Saving is no easy task, especially during tough financial times. Most Americans don’t have enough money saved for emergencies. But the good news is through programs like the Piggy Bank, children are learning early about the importance of saving so they are prepared when they are looking to buy their first car and pay for college.
When the Piggy Bank opened its doors on Oct. 5, 2012, there was a bustling line of over 100 children who were anxiously waiting their turn to deposit their hard-earned savings into their first bank account.

Created by a dynamic group of young leaders, United Way of Southern Nevada’s Young Philanthropists Society, the Piggy Bank program has taught over 500 students at Walter Bracken Elementary School how to save and learn the importance of financial responsibility. According to the program’s chair, YPS Vice-chair and Piggy Bank Committee Chair Chelsie Campbell, the students of Bracken named the Piggy Bank and successfully saved over $18,000 during the first year.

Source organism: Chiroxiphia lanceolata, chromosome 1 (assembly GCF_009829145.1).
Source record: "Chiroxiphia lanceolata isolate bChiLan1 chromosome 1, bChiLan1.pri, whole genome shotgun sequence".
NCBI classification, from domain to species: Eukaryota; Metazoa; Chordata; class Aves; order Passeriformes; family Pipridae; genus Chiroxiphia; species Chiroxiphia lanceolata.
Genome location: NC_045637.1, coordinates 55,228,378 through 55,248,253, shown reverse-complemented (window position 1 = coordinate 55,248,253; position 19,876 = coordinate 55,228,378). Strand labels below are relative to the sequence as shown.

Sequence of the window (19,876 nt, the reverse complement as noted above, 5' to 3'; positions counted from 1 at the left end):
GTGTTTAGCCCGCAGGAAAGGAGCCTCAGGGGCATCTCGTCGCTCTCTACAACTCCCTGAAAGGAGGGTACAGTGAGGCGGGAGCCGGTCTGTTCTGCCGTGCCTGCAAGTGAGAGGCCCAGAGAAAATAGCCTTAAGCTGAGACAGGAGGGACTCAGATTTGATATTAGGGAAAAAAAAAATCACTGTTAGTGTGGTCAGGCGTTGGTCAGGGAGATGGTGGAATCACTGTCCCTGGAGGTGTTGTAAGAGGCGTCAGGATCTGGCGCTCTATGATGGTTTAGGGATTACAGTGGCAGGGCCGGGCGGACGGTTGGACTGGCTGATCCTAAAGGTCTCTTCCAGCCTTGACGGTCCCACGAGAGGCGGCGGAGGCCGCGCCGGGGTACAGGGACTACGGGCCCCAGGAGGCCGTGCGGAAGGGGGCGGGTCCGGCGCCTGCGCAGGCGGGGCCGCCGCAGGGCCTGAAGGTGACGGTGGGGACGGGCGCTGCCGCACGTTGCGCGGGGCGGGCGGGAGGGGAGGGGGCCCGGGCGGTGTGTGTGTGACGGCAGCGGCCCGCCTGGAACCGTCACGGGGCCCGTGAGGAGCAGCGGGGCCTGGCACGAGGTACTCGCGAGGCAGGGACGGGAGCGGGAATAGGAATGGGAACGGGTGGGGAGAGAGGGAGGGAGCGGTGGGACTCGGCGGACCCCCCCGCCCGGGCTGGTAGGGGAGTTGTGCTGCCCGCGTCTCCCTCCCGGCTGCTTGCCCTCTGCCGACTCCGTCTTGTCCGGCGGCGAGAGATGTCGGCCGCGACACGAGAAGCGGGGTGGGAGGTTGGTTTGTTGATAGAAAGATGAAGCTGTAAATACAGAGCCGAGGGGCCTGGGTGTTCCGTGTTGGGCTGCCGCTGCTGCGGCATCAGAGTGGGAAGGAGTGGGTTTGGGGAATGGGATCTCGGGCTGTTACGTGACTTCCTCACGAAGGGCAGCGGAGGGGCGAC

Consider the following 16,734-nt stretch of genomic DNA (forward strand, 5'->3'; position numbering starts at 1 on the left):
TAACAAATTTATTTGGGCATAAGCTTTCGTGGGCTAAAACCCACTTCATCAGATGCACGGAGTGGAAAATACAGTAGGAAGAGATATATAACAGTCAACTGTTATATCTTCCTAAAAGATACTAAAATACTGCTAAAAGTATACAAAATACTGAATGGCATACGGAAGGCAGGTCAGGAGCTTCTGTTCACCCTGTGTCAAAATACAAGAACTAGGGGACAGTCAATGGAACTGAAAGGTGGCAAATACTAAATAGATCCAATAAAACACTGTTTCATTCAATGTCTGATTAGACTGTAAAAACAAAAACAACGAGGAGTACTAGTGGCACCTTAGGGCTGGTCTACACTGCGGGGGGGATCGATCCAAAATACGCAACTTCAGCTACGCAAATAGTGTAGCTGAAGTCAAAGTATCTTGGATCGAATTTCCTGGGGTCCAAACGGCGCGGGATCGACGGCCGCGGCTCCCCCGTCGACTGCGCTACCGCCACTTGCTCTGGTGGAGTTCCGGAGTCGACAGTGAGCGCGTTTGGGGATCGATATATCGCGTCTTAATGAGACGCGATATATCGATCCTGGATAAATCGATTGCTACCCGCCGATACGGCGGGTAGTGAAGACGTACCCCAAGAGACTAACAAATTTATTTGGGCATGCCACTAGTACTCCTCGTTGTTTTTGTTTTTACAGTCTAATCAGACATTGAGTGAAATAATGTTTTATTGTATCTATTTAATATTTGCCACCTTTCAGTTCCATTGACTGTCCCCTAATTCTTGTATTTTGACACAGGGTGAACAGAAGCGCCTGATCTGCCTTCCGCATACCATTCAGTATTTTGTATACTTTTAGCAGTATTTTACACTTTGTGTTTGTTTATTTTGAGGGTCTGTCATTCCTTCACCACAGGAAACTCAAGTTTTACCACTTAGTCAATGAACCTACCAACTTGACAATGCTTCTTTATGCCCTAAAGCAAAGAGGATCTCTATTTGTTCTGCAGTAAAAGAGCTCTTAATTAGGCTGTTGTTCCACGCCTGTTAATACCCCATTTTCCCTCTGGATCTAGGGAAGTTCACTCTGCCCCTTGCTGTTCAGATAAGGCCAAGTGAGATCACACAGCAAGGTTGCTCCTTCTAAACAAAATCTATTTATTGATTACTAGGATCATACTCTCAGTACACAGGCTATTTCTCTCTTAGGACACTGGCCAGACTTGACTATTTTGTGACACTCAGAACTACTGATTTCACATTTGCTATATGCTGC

“Seeing the kid’s smiles when they make a deposit is awesome,” Campbell said. “They are so proud of the money that they are saving every week.”

For the innovative program, Campbell and her fellow YPS members collaborated with Walter Bracken Elementary School, Junior Achievement, Silver State Schools Credit Union, Andson Foundation and various volunteers, to convert an unused room into a kid-friendly, walk-up bank-teller window with a TV to showcase each classroom’s savings. The Piggy Bank program also includes a six-module curriculum component that brings to life the importance of saving and money management.

According to Campbell, at the program’s start, kids planned to spend their savings on candy and bicycles, but by curriculum’s end their goals grew to one day afford a car or even a house.

“They learned to recognize the power of having a dollar in the bank,” Campbell said.

To learn more, contact Jason Soto, Director, Young Philanthropists Society-Major Gifts at or 702.892.2360.